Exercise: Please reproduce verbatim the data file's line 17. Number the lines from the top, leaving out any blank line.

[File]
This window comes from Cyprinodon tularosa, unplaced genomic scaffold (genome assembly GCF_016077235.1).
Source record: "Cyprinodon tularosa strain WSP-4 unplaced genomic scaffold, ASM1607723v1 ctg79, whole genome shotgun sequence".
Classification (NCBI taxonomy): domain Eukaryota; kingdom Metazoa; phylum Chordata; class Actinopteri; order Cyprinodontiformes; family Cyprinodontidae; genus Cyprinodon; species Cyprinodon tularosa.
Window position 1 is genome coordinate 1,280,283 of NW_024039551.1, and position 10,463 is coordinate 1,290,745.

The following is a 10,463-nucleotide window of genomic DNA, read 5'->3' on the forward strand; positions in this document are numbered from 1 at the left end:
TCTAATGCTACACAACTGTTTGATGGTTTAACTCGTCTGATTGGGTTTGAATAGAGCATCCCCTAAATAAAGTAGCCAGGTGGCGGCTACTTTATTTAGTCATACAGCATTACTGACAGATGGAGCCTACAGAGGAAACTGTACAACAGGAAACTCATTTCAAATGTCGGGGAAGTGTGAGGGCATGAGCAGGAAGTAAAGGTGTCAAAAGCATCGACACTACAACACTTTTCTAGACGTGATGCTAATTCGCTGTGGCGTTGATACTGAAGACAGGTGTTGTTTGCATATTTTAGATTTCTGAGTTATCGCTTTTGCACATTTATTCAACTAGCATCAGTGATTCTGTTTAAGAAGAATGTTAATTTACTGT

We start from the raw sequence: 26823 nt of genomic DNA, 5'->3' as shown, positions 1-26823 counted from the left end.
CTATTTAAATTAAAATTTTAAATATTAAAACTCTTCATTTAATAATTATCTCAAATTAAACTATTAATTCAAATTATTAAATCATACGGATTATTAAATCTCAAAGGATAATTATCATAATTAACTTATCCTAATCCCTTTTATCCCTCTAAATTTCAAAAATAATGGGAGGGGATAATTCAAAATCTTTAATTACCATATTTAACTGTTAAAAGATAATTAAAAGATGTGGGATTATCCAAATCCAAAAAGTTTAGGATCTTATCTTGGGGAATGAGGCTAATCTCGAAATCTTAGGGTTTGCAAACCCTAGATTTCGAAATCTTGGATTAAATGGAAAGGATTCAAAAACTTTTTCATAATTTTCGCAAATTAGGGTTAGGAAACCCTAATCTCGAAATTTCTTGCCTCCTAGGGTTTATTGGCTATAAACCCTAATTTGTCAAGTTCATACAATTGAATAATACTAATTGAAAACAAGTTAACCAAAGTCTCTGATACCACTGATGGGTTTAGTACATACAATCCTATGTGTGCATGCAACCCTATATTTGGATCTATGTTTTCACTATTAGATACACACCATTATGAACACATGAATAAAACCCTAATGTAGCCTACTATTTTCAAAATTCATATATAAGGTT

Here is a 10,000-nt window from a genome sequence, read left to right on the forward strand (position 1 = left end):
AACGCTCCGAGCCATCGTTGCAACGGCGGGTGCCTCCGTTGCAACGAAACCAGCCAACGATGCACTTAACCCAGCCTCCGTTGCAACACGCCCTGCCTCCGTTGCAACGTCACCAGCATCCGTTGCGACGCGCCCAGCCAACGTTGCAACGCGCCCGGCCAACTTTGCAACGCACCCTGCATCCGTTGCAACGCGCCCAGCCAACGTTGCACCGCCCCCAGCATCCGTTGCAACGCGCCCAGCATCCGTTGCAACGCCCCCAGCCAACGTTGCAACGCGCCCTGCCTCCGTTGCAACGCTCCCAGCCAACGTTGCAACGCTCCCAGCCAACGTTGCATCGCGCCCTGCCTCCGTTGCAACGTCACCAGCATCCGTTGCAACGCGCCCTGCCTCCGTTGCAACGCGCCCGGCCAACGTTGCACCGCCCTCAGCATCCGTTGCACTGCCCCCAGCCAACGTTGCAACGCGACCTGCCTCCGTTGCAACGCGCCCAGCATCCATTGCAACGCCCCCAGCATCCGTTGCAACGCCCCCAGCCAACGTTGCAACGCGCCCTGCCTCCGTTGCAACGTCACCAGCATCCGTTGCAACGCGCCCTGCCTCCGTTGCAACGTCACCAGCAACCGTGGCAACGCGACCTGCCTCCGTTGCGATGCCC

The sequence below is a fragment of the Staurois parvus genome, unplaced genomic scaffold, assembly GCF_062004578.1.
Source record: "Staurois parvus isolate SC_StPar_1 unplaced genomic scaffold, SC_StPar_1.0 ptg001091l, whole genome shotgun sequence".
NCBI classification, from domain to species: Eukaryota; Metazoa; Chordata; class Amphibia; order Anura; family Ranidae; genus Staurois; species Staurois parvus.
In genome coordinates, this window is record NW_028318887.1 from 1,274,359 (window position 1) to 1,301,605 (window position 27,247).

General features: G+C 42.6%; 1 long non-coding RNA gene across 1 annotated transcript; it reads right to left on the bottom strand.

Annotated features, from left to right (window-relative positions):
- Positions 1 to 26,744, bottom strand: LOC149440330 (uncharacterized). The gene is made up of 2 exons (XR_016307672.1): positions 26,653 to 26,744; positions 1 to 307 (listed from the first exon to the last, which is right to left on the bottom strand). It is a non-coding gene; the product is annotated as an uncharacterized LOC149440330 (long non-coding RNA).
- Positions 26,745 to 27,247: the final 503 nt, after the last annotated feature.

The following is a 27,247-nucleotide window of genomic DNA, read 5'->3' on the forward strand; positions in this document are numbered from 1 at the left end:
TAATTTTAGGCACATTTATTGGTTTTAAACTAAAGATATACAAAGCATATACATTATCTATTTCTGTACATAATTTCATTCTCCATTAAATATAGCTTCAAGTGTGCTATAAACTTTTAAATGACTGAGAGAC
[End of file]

- Positions 1 to 26,744, bottom strand: LOC149440330 (uncharacterized). The gene is made up of 2 exons (XR_016307672.1): positions 26,653 to 26,744; positions 1 to 307 (listed from the first exon to the last, which is right to left on the bottom strand). It is a non-coding gene; the product is annotated as an uncharacterized LOC149440330 (long non-coding RNA).